Hill Set to Challenge Pentagon
On Diverse Budget Issues
Just days after the White House’s $716.5 billion
request for new defense spending landed on
Capitol Hill, two influential Democratic members of
the House had begun angling to add more ships to the
Navy’s fiscal year budget proposal.
House Armed Services Seapower and Expeditionary
Forces Subcommittee Chairman Gene Taylor, D-Miss.,
and House Defense Appropriations Subcommittee
Chairman John Murtha, D-Pa., spoke briefly during a
vote on the House floor Feb. 8. They hope to boost the
Navy’s buys of new ships to as many as 12 next year, a
70 percent increase over the Pentagon’s current plan.
Murtha and Taylor, two strong allies, could be aided
in their efforts by House Armed Services Chairman Ike
Skelton, D-Mo., who has said shipbuilding will be one
of his priorities in the 110th Congress.
Their disagreements with the Pentagon’s 2008 budget proposal are indicative of the intent of many in
Congress to challenge the Defense Department’s spending plan across a diverse array of issues, including shipbuilding, aircraft procurement and the military services’
health care program.
The Navy’s budget includes more than $14 billion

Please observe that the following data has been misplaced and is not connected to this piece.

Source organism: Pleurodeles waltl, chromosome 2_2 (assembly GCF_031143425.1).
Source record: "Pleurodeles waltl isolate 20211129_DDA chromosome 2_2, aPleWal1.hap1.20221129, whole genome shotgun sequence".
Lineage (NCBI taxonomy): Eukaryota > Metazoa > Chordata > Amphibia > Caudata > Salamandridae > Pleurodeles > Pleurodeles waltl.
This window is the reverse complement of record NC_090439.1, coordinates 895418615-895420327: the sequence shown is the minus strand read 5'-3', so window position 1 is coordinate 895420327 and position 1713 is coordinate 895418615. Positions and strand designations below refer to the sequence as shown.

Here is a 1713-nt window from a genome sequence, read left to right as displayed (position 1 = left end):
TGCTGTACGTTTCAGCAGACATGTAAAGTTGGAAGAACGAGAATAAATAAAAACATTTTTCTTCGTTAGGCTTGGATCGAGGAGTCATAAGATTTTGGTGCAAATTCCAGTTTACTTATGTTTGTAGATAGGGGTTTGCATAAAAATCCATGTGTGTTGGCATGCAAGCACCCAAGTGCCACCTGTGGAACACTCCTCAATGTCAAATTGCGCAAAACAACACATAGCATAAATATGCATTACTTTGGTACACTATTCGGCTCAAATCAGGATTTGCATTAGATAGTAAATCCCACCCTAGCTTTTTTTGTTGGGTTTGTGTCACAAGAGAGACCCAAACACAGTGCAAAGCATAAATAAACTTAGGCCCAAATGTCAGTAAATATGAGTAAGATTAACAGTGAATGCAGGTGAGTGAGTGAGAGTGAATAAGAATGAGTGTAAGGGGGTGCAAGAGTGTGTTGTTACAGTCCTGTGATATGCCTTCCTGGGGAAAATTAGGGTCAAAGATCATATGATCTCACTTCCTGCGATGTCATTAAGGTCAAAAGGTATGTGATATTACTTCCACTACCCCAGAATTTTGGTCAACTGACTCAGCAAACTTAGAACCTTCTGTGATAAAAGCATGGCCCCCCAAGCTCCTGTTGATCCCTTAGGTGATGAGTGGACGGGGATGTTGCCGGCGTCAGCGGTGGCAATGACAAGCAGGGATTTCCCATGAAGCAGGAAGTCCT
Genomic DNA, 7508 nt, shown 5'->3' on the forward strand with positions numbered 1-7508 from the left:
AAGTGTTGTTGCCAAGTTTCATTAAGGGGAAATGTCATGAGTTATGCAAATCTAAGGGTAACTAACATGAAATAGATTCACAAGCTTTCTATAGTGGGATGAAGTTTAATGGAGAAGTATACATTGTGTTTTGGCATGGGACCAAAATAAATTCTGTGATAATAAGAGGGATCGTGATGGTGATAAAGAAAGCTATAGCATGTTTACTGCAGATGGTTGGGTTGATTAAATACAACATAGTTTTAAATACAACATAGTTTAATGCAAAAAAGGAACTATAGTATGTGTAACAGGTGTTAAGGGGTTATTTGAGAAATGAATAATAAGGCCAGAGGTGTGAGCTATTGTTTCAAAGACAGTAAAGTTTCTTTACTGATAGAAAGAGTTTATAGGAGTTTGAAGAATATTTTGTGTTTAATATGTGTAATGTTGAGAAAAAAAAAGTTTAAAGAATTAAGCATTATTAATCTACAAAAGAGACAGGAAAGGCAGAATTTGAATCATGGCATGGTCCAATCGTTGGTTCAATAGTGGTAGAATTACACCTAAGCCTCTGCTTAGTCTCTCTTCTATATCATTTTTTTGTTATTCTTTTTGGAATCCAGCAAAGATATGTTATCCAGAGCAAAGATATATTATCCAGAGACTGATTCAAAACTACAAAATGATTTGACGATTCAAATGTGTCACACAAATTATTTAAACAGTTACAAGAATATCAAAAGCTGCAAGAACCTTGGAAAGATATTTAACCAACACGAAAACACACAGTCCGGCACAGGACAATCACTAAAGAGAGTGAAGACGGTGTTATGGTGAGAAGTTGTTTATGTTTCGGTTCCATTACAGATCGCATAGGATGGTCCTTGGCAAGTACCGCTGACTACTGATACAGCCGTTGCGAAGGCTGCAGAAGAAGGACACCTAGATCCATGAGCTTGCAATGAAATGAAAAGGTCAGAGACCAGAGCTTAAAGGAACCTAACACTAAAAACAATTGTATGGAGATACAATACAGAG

for the construction of seven new ships, including a
Virginia-class submarine and the first of four annual
payments on the CVN- 21 aircraft carrier. Taylor and
Murtha would like to add money for at least another
submarine, and perhaps two surface destroyers.
U.S. Rep. Joe Courtney, D-Conn., left, has taken up the
cause of Republican former Rep. Rob Simmons by pushing to accelerate the Navy’s submarine acquisition rate.
Courtney defeated Simmons in last fall’s election. At right
is Rep. John Larson, D-Conn.
But Taylor, in a brief interview
with reporters off the House floor,
cautioned that their hands are tied
until the Navy and the shipbuilding industry can get burgeoning
costs under control.
Indeed, Taylor, an ardent shipbuilding industry supporter whose
district includes Northrop Grumman’s Pascagoula, Miss., yard, chided senior Navy officials just minutes
before speaking to Murtha. And
during one of his panel’s hearings,
he warned that the service must
reverse the “out-of-control” cost
growth that has been common in
major shipbuilding programs.
“Congress will not continue to
throw money at programs that
exceed cost projections,” Taylor said.
Moves by Taylor and Murtha to
add more ships to the Navy’s fiscal
2008 budget could bode particularly well for Rep. Joe Courtney, the
Connecticut Democrat who narrowly beat former Republican Rep.
Rob Simmons in the November
elections. Their district includes
General Dynamics’ Electric Boat
outfit, the Virginia-class builder.
Weeks into the new Congress,
freshman Courtney is picking up
the mantle left by Simmons, who